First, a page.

Another potential source of error poses the availability for detection. Assuming the process of estimation is sound in itself, availability can be assessed, for example, via ground observers (Hodgson et al. 2017), study designs with known abundance (Chrétien et al. 2016; Conn et al. 2014), or telemetry data (Conn et al. 2014; Martin et al. 2012). In addition, temporally replicating flights can address availability bias without the need for additional data (Brack et al. 2018; Kilburn 2018; Williams et al. 2017; Yamaura et al. 2011). Still, intervals have to be chosen carefully, being large enough to allow for a change in availability state but also short enough to meet the population closure assumption. Moreover, repeated flights increase costs and capture for telemetry exposes the animals to stress. Therefore, the appropriate method has to be chosen carefully, depending on objective and resources.
For our purposes, in case of a detection probability of p = 0, e.g. under dense coniferous forest, we want to use telemetry data to model the use of space / habitat and repeat the process with the aerial data. By comparing the ‘terrestrial’ to the ‘aerial’ habitat use model, we want to find out whether or to which extend ‘availability’ (p=0) biases our counts. If, for example, the terrestrial model documents that at the time of the aerial survey 70% of the GPS collared animals use dense coniferous forests, but in the aerial model only 10% of the detected animals were found in this habitat, we could use this information to correct our estimate.
For cases when abundance and spatial distribution of a population are of interest, one can use a density surface model (DSM) (Miller et al. 2013), which consists of a spatial model of the abundance of a biological population that has been corrected for uncertain detection via distance sampling methods. DSM focus on model-based inference facilitating to extrapolate to a larger study area. An important assumption of this approach is that distances do not contain total information about the spatial distribution of animals. In a two-stage procedure, (1) a detection function is fitted and counts summarised per segment (i.e. contiguous, homogenous transect section), and (2) a generalised additive model (see Wood and Augustin 2002) is fitted for each segment, with counts as response variable and covariates as predictors. Furthermore, DSM allow to incorporate structures accounting for spatial autocorrelation into the model (Miller et al. 2013). Since images are recorded consecutively, they are not independent from each other. Close images are presumably more similar in their environmental conditions than those further away from each other.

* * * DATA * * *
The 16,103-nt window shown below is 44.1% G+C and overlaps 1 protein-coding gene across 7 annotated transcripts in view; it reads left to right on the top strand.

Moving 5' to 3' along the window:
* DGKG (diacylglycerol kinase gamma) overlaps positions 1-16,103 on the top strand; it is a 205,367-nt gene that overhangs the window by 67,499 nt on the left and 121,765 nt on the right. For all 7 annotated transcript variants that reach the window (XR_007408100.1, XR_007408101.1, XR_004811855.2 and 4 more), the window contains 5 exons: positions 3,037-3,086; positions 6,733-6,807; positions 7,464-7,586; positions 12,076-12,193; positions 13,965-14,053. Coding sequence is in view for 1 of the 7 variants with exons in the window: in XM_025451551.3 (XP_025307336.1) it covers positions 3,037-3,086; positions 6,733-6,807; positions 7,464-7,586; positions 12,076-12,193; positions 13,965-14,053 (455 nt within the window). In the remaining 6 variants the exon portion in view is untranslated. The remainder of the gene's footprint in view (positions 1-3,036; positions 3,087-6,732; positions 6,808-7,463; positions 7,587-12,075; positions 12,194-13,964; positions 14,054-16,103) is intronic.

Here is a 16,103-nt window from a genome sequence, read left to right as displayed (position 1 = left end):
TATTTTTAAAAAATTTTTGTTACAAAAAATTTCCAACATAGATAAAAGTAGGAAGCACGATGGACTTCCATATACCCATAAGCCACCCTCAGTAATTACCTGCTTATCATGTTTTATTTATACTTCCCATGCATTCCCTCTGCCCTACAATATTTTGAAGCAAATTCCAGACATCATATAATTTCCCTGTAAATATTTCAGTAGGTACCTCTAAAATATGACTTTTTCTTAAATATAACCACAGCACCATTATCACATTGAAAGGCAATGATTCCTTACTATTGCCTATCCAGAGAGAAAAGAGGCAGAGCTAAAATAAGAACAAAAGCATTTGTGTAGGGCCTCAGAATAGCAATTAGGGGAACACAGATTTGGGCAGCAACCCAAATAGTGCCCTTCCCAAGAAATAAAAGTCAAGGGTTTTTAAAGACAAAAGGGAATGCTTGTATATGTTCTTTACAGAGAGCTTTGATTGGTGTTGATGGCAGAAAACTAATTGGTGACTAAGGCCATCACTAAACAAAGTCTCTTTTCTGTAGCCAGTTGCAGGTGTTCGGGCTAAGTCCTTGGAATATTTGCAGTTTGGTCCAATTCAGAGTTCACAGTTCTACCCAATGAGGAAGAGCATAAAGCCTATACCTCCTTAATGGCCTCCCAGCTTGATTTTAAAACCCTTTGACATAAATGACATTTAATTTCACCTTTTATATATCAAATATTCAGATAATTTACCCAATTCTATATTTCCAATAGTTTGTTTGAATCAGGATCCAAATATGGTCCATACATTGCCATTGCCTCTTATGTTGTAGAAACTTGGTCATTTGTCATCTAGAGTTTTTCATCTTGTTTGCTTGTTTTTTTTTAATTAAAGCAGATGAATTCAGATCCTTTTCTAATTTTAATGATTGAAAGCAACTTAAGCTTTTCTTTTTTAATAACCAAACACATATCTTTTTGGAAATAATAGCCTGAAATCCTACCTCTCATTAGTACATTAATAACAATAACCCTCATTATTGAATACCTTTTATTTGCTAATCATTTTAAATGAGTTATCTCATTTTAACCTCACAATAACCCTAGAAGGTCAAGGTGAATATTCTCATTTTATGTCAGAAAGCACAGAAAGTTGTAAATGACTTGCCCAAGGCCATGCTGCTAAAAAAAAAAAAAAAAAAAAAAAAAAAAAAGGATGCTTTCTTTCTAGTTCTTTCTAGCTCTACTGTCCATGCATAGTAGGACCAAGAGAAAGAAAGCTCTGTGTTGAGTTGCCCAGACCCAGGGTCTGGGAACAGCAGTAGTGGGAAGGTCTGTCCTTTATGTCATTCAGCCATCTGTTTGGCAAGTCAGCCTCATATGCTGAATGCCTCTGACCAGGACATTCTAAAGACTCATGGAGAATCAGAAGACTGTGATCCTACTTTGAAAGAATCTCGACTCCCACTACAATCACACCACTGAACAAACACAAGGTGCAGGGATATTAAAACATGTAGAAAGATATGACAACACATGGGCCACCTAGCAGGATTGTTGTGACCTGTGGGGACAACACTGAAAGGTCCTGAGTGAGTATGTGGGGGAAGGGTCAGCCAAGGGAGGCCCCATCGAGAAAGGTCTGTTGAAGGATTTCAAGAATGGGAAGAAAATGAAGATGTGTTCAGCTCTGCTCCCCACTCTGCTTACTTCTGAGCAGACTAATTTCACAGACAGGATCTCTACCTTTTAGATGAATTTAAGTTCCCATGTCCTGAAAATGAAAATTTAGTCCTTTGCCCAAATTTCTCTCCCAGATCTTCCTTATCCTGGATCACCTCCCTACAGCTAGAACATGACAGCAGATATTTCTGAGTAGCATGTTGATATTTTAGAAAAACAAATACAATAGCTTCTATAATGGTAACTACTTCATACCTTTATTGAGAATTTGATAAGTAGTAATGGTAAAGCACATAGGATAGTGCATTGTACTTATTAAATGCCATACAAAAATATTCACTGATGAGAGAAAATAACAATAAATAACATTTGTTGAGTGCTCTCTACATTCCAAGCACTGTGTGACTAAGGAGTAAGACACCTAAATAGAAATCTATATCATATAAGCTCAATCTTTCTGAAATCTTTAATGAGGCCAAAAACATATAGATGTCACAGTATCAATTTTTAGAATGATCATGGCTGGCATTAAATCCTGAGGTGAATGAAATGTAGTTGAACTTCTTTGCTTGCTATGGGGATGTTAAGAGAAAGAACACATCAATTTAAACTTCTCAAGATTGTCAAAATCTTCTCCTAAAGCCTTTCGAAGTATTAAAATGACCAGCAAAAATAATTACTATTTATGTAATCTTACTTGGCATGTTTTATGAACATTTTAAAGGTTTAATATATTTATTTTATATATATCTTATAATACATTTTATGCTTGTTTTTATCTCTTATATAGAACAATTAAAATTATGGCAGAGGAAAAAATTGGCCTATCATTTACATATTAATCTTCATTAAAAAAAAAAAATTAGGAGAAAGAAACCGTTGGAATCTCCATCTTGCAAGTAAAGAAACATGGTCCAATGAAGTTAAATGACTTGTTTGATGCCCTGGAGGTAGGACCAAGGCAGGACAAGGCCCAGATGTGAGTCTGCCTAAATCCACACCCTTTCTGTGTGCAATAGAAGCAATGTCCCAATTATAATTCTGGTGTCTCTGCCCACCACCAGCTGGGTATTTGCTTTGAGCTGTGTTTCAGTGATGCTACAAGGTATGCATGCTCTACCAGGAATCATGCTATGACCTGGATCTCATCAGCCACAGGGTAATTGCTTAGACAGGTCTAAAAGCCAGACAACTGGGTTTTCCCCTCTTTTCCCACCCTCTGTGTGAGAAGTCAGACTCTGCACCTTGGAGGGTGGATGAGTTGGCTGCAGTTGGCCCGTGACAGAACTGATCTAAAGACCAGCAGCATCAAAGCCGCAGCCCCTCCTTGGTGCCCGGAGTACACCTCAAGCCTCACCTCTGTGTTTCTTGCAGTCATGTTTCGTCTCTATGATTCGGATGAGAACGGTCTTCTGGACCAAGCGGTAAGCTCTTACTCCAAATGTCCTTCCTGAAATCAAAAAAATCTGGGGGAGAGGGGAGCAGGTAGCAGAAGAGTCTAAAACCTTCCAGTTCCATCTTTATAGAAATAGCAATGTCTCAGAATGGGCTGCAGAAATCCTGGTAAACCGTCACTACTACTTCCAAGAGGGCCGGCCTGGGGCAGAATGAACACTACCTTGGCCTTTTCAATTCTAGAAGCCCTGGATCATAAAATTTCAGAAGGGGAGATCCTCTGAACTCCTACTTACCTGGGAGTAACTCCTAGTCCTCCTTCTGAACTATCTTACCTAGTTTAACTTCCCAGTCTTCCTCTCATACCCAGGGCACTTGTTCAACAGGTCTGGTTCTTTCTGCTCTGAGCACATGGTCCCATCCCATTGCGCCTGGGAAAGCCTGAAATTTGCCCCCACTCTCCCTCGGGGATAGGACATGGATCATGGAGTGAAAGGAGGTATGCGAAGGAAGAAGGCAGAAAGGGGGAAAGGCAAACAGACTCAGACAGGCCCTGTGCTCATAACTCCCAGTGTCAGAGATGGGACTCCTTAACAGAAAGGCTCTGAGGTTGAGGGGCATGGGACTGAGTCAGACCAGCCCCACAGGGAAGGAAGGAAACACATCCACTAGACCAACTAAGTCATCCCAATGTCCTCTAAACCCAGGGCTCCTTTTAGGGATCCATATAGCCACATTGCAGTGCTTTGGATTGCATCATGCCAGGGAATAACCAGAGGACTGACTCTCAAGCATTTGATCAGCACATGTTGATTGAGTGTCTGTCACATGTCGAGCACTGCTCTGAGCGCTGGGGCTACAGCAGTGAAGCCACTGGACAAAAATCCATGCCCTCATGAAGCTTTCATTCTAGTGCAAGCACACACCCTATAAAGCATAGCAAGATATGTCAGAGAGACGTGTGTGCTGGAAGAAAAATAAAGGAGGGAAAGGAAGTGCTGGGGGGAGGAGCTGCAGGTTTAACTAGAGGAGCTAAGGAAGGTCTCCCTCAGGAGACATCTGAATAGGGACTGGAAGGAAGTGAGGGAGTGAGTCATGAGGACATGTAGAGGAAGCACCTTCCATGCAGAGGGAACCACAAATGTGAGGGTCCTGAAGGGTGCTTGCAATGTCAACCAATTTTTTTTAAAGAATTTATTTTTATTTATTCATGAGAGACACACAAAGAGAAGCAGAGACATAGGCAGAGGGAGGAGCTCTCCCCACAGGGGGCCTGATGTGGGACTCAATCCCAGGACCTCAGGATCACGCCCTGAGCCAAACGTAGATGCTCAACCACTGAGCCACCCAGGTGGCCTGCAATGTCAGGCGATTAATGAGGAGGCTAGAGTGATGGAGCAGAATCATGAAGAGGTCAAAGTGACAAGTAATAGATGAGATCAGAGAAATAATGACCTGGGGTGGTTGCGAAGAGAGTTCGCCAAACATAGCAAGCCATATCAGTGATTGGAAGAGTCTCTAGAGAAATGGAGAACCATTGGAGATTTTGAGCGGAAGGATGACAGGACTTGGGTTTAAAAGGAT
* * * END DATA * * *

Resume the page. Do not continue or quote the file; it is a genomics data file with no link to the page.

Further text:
In summary, we would like to test if these models, adapted to our method, could be used to provide more detailed information about the study population. The statistical computation software R provides several packages for these tasks, e.g. Distance (Miller et al. 2019) and DSM (Miller et al. 2017). Moreover, it has comprehensive data transformation and visualisation capabilities, useful for data preparation and presentation.
We are convinced that our research has significance for at least two reasons. First, improved density estimates offer the possibility of a better understanding about the relationship between habitat, animal and the detection process. We might answer follow-up questions regarding the suitability of certain areas for wildlife, but also, for example, how species differ in relation to detection. Second, refining the methodology is the first and crucial step towards developing a complete workflow, from planning the study design to the final modelling process. We are confident that once such a framework becomes more widespread it can help making well-informed management decisions such as improved shooting plans.